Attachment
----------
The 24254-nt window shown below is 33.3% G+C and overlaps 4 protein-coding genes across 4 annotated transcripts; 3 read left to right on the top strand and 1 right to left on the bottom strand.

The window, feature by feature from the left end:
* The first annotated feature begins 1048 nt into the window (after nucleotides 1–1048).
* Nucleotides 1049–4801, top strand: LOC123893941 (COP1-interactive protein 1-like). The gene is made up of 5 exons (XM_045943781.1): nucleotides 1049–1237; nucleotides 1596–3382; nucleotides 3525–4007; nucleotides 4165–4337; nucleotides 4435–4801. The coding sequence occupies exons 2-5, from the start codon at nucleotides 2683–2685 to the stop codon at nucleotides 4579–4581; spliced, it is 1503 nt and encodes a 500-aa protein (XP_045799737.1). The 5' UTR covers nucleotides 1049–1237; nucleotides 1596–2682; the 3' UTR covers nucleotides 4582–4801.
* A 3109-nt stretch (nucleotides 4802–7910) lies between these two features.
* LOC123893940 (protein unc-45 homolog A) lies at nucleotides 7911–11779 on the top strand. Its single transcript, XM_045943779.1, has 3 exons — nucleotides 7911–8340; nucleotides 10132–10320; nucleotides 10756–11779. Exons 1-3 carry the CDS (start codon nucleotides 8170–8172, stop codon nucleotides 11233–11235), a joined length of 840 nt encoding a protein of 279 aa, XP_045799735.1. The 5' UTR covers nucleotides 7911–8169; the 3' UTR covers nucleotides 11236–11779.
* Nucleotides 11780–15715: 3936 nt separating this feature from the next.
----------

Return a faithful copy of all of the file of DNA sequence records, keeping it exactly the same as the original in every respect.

The 24254-nt window shown below is 33.3% G+C and overlaps 4 protein-coding genes across 4 annotated transcripts; 3 read left to right on the top strand and 1 right to left on the bottom strand.

The window, feature by feature from the left end:
* The first annotated feature begins 1048 nt into the window (after nucleotides 1–1048).
* Nucleotides 1049–4801, top strand: LOC123893941 (COP1-interactive protein 1-like). The gene is made up of 5 exons (XM_045943781.1): nucleotides 1049–1237; nucleotides 1596–3382; nucleotides 3525–4007; nucleotides 4165–4337; nucleotides 4435–4801. The coding sequence occupies exons 2-5, from the start codon at nucleotides 2683–2685 to the stop codon at nucleotides 4579–4581; spliced, it is 1503 nt and encodes a 500-aa protein (XP_045799737.1). The 5' UTR covers nucleotides 1049–1237; nucleotides 1596–2682; the 3' UTR covers nucleotides 4582–4801.
* A 3109-nt stretch (nucleotides 4802–7910) lies between these two features.
* LOC123893940 (protein unc-45 homolog A) lies at nucleotides 7911–11779 on the top strand. Its single transcript, XM_045943779.1, has 3 exons — nucleotides 7911–8340; nucleotides 10132–10320; nucleotides 10756–11779. Exons 1-3 carry the CDS (start codon nucleotides 8170–8172, stop codon nucleotides 11233–11235), a joined length of 840 nt encoding a protein of 279 aa, XP_045799735.1. The 5' UTR covers nucleotides 7911–8169; the 3' UTR covers nucleotides 11236–11779.
* Nucleotides 11780–15715: 3936 nt separating this feature from the next.